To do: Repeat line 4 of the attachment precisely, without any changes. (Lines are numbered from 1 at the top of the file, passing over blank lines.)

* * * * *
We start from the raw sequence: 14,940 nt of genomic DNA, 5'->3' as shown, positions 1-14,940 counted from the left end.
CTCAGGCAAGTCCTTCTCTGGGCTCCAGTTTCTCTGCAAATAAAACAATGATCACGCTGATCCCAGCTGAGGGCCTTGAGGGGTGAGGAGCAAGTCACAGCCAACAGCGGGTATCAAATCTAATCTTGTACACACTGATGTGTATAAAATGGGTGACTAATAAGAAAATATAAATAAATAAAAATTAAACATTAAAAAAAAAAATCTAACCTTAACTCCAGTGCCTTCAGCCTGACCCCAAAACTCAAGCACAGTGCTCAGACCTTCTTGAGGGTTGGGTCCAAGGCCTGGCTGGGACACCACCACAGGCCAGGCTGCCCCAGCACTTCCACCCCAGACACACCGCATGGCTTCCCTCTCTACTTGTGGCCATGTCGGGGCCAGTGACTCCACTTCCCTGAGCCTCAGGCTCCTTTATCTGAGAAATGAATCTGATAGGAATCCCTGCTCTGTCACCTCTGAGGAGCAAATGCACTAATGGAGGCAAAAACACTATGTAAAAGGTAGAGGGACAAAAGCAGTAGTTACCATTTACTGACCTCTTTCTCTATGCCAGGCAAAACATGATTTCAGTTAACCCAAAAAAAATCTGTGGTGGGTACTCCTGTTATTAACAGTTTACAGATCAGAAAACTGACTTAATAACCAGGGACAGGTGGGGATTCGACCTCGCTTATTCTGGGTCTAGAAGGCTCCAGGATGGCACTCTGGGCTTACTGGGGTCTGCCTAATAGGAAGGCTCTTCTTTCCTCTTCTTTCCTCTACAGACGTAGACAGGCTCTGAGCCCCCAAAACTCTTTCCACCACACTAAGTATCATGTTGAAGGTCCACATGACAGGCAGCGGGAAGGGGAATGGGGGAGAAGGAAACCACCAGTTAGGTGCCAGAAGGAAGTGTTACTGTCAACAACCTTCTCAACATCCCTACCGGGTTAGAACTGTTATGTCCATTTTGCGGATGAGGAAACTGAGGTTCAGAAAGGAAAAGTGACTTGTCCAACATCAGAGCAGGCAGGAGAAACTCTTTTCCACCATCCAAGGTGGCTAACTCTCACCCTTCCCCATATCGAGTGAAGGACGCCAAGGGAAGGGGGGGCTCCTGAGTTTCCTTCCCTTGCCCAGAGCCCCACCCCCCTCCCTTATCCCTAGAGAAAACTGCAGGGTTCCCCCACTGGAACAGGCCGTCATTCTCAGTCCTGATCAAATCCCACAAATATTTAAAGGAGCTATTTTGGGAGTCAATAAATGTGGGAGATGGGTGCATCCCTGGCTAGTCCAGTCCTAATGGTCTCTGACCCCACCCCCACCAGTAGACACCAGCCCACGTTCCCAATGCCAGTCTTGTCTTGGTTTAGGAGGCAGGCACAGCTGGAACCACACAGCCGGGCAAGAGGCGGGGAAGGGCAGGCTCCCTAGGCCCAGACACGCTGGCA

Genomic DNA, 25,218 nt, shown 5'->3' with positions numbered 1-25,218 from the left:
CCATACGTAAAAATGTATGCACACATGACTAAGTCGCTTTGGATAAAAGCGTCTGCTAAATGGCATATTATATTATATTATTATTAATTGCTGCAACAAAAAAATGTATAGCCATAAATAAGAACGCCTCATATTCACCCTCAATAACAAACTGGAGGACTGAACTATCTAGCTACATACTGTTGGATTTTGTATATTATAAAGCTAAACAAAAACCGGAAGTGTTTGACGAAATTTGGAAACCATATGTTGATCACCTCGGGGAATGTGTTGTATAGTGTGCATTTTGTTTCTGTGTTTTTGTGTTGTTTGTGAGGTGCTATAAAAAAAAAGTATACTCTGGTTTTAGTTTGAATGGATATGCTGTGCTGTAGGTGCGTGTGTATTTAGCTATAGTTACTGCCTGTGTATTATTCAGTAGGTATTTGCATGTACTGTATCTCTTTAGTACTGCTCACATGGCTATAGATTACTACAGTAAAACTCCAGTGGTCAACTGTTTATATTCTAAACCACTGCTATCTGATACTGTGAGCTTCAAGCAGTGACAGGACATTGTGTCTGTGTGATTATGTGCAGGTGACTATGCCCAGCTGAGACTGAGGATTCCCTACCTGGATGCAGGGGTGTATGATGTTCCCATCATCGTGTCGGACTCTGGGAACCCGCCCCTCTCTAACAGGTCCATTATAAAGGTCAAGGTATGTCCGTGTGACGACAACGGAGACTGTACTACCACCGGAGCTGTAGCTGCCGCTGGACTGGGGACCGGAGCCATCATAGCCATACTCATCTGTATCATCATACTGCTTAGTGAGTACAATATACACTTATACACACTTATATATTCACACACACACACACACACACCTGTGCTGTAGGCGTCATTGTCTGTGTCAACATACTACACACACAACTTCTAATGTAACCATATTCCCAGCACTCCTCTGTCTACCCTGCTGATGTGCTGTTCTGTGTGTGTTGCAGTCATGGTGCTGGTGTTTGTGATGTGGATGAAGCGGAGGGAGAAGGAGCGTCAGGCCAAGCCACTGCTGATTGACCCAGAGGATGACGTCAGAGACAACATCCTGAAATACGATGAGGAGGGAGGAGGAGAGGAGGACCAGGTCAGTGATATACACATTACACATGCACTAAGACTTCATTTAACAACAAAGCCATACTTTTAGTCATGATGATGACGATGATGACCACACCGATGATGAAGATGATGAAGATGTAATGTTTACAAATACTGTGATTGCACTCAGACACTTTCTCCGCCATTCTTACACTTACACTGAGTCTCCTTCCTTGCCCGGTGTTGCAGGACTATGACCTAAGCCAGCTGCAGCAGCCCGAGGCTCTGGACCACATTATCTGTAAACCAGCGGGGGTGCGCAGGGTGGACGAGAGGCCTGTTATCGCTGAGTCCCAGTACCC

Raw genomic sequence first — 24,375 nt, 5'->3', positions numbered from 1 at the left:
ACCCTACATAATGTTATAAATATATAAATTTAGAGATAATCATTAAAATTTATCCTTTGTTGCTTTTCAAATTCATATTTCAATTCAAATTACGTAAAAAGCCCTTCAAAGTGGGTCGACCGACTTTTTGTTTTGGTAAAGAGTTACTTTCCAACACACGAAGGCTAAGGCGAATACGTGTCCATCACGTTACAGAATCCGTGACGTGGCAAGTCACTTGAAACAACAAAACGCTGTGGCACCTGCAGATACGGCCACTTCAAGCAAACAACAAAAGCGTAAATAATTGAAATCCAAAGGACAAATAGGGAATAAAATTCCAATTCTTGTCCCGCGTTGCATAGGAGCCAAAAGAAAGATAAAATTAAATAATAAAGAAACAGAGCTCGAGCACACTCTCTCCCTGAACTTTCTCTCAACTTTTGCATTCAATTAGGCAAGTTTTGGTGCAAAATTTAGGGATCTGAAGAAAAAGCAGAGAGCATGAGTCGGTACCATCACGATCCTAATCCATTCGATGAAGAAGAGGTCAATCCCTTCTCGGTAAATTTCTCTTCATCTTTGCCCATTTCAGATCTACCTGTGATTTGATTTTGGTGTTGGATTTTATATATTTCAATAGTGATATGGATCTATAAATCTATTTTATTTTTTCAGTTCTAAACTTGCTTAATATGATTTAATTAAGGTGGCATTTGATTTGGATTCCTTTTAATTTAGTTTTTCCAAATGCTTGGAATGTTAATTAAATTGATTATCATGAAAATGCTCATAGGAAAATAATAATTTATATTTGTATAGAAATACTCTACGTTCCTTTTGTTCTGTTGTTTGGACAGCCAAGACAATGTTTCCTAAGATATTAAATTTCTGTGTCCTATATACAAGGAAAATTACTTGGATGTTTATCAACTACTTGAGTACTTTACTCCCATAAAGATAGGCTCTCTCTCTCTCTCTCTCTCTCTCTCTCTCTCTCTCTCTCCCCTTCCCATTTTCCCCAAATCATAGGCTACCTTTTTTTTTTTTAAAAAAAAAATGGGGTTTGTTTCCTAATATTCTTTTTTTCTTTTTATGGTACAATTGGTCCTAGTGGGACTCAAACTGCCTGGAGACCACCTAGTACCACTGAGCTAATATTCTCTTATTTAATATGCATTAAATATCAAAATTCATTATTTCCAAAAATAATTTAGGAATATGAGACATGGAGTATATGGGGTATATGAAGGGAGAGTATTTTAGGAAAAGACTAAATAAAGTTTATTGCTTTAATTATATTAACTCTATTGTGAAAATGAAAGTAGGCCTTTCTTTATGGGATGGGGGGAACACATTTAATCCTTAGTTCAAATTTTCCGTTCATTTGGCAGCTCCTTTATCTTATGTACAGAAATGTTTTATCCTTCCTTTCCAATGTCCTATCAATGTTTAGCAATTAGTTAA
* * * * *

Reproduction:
CCATACGTAAAAATGTATGCACACATGACTAAGTCGCTTTGGATAAAAGCGTCTGCTAAATGGCATATTATATTATATTATTATTAATTGCTGCAACAAAAAAATGTATAGCCATAAATAAGAACGCCTCATATTCACCCTCAATAACAAACTGGAGGACTGAACTATCTAGCTACATACTGTTGGATTTTGTATATTATAAAGCTAAACAAAAACCGGAAGTGTTTGACGAAATTTGGAAACCATATGTTGATCACCTCGGGGAATGTGTTGTATAGTGTGCATTTTGTTTCTGTGTTTTTGTGTTGTTTGTGAGGTGCTATAAAAAAAAAGTATACTCTGGTTTTAGTTTGAATGGATATGCTGTGCTGTAGGTGCGTGTGTATTTAGCTATAGTTACTGCCTGTGTATTATTCAGTAGGTATTTGCATGTACTGTATCTCTTTAGTACTGCTCACATGGCTATAGATTACTACAGTAAAACTCCAGTGGTCAACTGTTTATATTCTAAACCACTGCTATCTGATACTGTGAGCTTCAAGCAGTGACAGGACATTGTGTCTGTGTGATTATGTGCAGGTGACTATGCCCAGCTGAGACTGAGGATTCCCTACCTGGATGCAGGGGTGTATGATGTTCCCATCATCGTGTCGGACTCTGGGAACCCGCCCCTCTCTAACAGGTCCATTATAAAGGTCAAGGTATGTCCGTGTGACGACAACGGAGACTGTACTACCACCGGAGCTGTAGCTGCCGCTGGACTGGGGACCGGAGCCATCATAGCCATACTCATCTGTATCATCATACTGCTTAGTGAGTACAATATACACTTATACACACTTATATATTCACACACACACACACACACACCTGTGCTGTAGGCGTCATTGTCTGTGTCAACATACTACACACACAACTTCTAATGTAACCATATTCCCAGCACTCCTCTGTCTACCCTGCTGATGTGCTGTTCTGTGTGTGTTGCAGTCATGGTGCTGGTGTTTGTGATGTGGATGAAGCGGAGGGAGAAGGAGCGTCAGGCCAAGCCACTGCTGATTGACCCAGAGGATGACGTCAGAGACAACATCCTGAAATACGATGAGGAGGGAGGAGGAGAGGAGGACCAGGTCAGTGATATACACATTACACATGCACTAAGACTTCATTTAACAACAAAGCCATACTTTTAGTCATGATGATGACGATGATGACCACACCGATGATGAAGATGATGAAGATGTAATGTTTACAAATACTGTGATTGCACTCAGACACTTTCTCCGCCATTCTTACACTTACACTGAGTCTCCTTCCTTGCCCGGTGTTGCAGGACTATGACCTAAGCCAGCTGCAGCAGCCCGAGGCTCTGGACCACATTATCTGTAAACCAGCGGGGGTGCGCAGGGTGGACGAGAGGCCTGTTATCGCTGAGTCCCAGTACCC